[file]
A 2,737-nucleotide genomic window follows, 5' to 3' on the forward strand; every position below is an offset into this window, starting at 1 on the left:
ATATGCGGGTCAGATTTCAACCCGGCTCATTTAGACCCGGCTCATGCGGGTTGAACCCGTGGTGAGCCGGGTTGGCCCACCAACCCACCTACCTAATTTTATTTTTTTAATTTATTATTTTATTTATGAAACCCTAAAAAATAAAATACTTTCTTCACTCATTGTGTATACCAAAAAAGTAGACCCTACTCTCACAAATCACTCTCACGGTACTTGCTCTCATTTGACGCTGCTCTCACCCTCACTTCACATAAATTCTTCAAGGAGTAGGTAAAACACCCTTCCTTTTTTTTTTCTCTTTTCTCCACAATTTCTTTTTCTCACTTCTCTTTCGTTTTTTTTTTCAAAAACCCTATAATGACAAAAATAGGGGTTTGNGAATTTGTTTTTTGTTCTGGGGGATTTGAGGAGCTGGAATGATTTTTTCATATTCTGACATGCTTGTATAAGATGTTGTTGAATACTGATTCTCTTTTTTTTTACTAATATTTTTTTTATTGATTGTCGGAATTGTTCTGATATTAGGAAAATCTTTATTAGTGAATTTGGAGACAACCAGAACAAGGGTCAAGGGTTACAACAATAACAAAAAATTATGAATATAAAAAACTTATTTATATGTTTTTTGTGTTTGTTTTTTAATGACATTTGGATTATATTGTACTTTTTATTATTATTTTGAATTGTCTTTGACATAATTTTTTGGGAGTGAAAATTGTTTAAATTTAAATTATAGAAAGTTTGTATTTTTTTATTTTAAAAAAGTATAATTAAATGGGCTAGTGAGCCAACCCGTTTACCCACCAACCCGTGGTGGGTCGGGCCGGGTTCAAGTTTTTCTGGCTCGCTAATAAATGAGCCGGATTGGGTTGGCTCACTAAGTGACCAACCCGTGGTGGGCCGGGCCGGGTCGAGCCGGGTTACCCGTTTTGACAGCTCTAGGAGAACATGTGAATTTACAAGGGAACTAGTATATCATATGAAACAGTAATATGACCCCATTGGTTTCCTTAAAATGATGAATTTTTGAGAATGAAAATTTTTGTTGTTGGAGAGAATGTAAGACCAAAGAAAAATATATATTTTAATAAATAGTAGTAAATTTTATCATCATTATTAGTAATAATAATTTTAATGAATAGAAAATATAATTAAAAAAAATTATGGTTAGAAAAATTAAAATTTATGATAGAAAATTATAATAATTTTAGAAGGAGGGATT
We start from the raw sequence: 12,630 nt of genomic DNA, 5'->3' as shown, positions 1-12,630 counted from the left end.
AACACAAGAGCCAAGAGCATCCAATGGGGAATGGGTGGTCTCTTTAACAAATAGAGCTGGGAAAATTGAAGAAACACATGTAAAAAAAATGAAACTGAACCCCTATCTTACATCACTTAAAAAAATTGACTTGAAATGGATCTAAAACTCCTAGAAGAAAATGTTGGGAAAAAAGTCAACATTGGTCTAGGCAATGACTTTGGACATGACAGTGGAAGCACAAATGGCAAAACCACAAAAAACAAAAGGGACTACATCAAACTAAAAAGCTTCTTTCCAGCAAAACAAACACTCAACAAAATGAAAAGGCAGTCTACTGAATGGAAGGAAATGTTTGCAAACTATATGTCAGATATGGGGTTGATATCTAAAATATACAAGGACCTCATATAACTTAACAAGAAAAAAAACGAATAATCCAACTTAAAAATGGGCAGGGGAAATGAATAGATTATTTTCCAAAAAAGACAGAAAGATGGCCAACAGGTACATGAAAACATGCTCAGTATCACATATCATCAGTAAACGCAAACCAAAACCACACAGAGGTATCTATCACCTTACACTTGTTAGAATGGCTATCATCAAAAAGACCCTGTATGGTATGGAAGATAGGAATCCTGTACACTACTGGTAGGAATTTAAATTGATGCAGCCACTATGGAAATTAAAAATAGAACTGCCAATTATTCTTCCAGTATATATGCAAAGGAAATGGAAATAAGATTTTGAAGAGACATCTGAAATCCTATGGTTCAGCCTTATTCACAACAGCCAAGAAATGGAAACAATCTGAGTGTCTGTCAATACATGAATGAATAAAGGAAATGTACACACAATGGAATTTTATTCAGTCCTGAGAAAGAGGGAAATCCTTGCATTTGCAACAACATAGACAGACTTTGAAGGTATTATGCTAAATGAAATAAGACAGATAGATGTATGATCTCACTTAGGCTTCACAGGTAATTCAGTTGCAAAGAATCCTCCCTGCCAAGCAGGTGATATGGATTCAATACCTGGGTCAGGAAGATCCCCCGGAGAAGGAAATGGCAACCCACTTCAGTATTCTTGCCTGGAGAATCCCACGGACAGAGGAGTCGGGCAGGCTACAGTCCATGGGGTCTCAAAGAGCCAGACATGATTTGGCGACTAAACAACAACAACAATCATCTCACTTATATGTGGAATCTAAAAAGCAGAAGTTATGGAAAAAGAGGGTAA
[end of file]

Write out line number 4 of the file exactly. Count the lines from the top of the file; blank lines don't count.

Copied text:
AACACAAGAGCCAAGAGCATCCAATGGGGAATGGGTGGTCTCTTTAACAAATAGAGCTGGGAAAATTGAAGAAACACATGTAAAAAAAATGAAACTGAACCCCTATCTTACATCACTTAAAAAAATTGACTTGAAATGGATCTAAAACTCCTAGAAGAAAATGTTGGGAAAAAAGTCAACATTGGTCTAGGCAATGACTTTGGACATGACAGTGGAAGCACAAATGGCAAAACCACAAAAAACAAAAGGGACTACATCAAACTAAAAAGCTTCTTTCCAGCAAAACAAACACTCAACAAAATGAAAAGGCAGTCTACTGAATGGAAGGAAATGTTTGCAAACTATATGTCAGATATGGGGTTGATATCTAAAATATACAAGGACCTCATATAACTTAACAAGAAAAAAAACGAATAATCCAACTTAAAAATGGGCAGGGGAAATGAATAGATTATTTTCCAAAAAAGACAGAAAGATGGCCAACAGGTACATGAAAACATGCTCAGTATCACATATCATCAGTAAACGCAAACCAAAACCACACAGAGGTATCTATCACCTTACACTTGTTAGAATGGCTATCATCAAAAAGACCCTGTATGGTATGGAAGATAGGAATCCTGTACACTACTGGTAGGAATTTAAATTGATGCAGCCACTATGGAAATTAAAAATAGAACTGCCAATTATTCTTCCAGTATATATGCAAAGGAAATGGAAATAAGATTTTGAAGAGACATCTGAAATCCTATGGTTCAGCCTTATTCACAACAGCCAAGAAATGGAAACAATCTGAGTGTCTGTCAATACATGAATGAATAAAGGAAATGTACACACAATGGAATTTTATTCAGTCCTGAGAAAGAGGGAAATCCTTGCATTTGCAACAACATAGACAGACTTTGAAGGTATTATGCTAAATGAAATAAGACAGATAGATGTATGATCTCACTTAGGCTTCACAGGTAATTCAGTTGCAAAGAATCCTCCCTGCCAAGCAGGTGATATGGATTCAATACCTGGGTCAGGAAGATCCCCCGGAGAAGGAAATGGCAACCCACTTCAGTATTCTTGCCTGGAGAATCCCACGGACAGAGGAGTCGGGCAGGCTACAGTCCATGGGGTCTCAAAGAGCCAGACATGATTTGGCGACTAAACAACAACAACAATCATCTCACTTATATGTGGAATCTAAAAAGCAGAAGTTATGGAAAAAGAGGGTAA